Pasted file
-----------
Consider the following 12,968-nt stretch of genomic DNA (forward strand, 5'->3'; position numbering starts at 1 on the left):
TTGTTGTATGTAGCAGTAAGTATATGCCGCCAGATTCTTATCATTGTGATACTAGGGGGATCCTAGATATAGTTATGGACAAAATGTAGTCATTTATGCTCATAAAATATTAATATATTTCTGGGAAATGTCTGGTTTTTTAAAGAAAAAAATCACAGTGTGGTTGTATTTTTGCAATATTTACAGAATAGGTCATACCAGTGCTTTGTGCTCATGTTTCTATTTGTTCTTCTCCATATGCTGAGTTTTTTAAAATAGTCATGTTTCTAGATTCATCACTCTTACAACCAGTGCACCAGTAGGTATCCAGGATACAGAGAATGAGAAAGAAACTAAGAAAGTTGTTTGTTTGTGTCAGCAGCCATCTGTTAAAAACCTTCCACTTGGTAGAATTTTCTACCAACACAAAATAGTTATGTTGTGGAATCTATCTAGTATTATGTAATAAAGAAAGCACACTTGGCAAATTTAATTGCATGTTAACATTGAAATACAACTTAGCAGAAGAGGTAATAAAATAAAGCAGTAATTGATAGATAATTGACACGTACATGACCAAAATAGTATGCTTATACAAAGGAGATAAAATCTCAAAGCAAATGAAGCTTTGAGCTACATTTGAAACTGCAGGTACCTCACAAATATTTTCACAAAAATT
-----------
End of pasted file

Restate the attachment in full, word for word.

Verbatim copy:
Consider the following 12,968-nt stretch of genomic DNA (forward strand, 5'->3'; position numbering starts at 1 on the left):
TTGTTGTATGTAGCAGTAAGTATATGCCGCCAGATTCTTATCATTGTGATACTAGGGGGATCCTAGATATAGTTATGGACAAAATGTAGTCATTTATGCTCATAAAATATTAATATATTTCTGGGAAATGTCTGGTTTTTTAAAGAAAAAAATCACAGTGTGGTTGTATTTTTGCAATATTTACAGAATAGGTCATACCAGTGCTTTGTGCTCATGTTTCTATTTGTTCTTCTCCATATGCTGAGTTTTTTAAAATAGTCATGTTTCTAGATTCATCACTCTTACAACCAGTGCACCAGTAGGTATCCAGGATACAGAGAATGAGAAAGAAACTAAGAAAGTTGTTTGTTTGTGTCAGCAGCCATCTGTTAAAAACCTTCCACTTGGTAGAATTTTCTACCAACACAAAATAGTTATGTTGTGGAATCTATCTAGTATTATGTAATAAAGAAAGCACACTTGGCAAATTTAATTGCATGTTAACATTGAAATACAACTTAGCAGAAGAGGTAATAAAATAAAGCAGTAATTGATAGATAATTGACACGTACATGACCAAAATAGTATGCTTATACAAAGGAGATAAAATCTCAAAGCAAATGAAGCTTTGAGCTACATTTGAAACTGCAGGTACCTCACAAATATTTTCACAAAAATT